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Broadway Musicals: A Jewish Legacy, which was seen on PBS in January, is now available on DVD from Acorn Media. The special—produced, written and directed by Michael Kantor and narrated by Joel Grey—examines the work of songwriters including Irving Berlin, Jerome Kern, George & Ira Gershwin, Rodgers & Hart & Hammerstein, Leonard Bernstein and Stephen Sondheim. There are interviews with the likes of Sheldon Harnick, Hal Prince, Arthur Laurents and even Mel Brooks. Performance clips galore, too.

Viewers who enjoyed the telecast will be especially pleased with three hours-worth of bonuses. These include extended interviews with Harnick, Sondheim, Kander, Strouse, Prince, Yeston, Phyllis Newman, Margaret Styne and Jo Sullivan Loesser, along with children of Berlin, Rodgers, Bernstein, Harburg and Dorothy Fields. There are also three songwriter demonstrations taken from the interviews: Stephen Schwartz doing "Magic to Do" (from Pippin), Marc Shaiman singing "A Doctor, A Doctor" (a song celebrating his sister's wedding), and Amanda Green—lyricist/composer of the recent Hands on a Hardbody, and daughter of the fabled Adolph—giving an a cappella rendition of the Comden-Green-Styne "If You Hadn't But You Did."

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Acorn brings us two other items of interest. A Fine Romance is a British sitcom about a likable-but-awkward middle-aged translator who meets a likable-but-awkward middle-aged landscape gardener. They engage, over four seasons starting in 1981, in what Astaire & Rogers termed—in the words of Dorothy Fields—"A Fine Romance." A good deal of the enjoyment comes from watching the real-life married couple playing the roles, Judi Dench and Michael Williams. The four-disc set includes all 26 episodes. Charming, sweet and very British.

For those in search of something in the swashbuckling department, we have the 1982 TV version of The Scarlet Pimpernel. Not quite the same as watching the old Leslie Howard film, but this Clive Donner production adds color and dash to the mix. The stars, too, enhance the fun. Anthony Andrews, who had just graduated from "Brideshead Revisited," is British fop Percy Blakeney. (Spoiler: he is really that "demned illusive" Scarlet Pimpernel, waging his own underground war against the evils of the French Revolution.) Jane Seymour plays his French-born wife Marguerite St. Just, who doesn't understand why her husband presents such a foolish face to the world. The better to hide his true identity, of course; but "Pimpernel"—which began life as a play in 1903, followed by a series of novels—seems to have been the first major piece of fiction to devise the plotline of the meek-mannered milquetoast/nebbish who is really a super man. Or even a Superman or Zorro or Batman, etc.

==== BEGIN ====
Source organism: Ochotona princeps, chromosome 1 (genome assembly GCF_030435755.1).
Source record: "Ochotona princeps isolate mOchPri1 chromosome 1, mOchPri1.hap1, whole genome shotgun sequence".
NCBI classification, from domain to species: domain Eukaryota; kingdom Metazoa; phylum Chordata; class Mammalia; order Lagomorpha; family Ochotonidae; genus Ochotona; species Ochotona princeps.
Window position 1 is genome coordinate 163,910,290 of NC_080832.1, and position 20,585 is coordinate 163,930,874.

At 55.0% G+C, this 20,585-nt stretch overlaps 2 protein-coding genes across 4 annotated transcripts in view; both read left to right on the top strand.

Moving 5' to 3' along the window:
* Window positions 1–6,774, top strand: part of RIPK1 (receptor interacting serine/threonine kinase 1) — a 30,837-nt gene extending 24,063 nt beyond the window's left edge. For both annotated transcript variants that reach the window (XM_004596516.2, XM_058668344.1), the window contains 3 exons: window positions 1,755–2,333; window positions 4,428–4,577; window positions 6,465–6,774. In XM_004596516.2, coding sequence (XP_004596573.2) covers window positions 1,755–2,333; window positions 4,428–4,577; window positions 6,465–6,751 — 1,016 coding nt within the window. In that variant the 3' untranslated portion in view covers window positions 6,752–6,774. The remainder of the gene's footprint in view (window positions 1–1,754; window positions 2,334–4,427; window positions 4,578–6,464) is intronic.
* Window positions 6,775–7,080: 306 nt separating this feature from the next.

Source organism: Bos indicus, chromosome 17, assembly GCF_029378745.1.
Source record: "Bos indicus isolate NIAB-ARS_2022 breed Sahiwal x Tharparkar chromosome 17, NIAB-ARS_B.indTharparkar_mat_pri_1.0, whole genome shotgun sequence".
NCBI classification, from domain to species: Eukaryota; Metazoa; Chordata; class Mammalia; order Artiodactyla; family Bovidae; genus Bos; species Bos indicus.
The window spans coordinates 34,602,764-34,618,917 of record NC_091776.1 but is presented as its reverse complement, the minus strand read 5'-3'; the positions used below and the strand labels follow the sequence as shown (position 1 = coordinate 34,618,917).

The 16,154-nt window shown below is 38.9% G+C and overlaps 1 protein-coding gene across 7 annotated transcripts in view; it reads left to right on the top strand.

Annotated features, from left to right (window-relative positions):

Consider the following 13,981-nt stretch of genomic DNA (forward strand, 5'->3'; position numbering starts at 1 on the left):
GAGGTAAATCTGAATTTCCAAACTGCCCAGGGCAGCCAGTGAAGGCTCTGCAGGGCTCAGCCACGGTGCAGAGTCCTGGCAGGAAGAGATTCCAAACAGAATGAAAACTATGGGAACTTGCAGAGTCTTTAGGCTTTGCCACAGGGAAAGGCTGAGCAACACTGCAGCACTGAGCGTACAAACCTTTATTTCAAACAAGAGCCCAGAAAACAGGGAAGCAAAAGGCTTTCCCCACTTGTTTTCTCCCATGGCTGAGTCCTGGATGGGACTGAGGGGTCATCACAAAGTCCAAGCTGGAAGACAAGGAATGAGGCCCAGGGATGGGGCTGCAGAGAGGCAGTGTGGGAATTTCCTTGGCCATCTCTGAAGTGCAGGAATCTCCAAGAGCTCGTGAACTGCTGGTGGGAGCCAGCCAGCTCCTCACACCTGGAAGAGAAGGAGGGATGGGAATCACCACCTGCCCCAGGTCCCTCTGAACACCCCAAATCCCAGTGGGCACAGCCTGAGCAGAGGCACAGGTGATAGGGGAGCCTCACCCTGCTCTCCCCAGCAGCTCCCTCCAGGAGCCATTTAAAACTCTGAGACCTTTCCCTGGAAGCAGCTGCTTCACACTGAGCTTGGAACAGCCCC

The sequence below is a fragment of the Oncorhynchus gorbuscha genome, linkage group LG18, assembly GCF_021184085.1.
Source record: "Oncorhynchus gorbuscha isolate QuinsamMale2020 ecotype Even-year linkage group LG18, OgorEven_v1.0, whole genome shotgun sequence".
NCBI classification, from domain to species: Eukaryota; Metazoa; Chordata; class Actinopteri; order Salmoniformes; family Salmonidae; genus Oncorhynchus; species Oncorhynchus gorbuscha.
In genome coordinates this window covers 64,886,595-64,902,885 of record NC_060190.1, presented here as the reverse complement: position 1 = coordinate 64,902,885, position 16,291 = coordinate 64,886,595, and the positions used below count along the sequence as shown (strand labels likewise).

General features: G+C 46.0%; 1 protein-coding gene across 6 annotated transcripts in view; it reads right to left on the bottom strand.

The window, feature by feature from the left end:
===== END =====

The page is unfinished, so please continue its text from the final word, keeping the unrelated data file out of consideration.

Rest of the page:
Representing the blood-thirsty revolutionaries and eating up French and British scenery is Ian McKellen as the villainous Chauvelin. He does not get the girl, and he wants every passing "aristo" to pay. If McKellen and Seymour display crackling chemistry, it is not without reason; they filmed this TV movie just after starring together as Salieri and Constanze in the original 1980 Broadway cast of Amadeus.

(Steven Suskin is author of "Show Tunes" [Oxford], “The Sound of Broadway Music: A Book of Orchestrators and Orchestrations,” “Second Act Trouble,” the "Broadway Yearbook" series and the “Opening Night on Broadway” books. He can be reached at [email protected])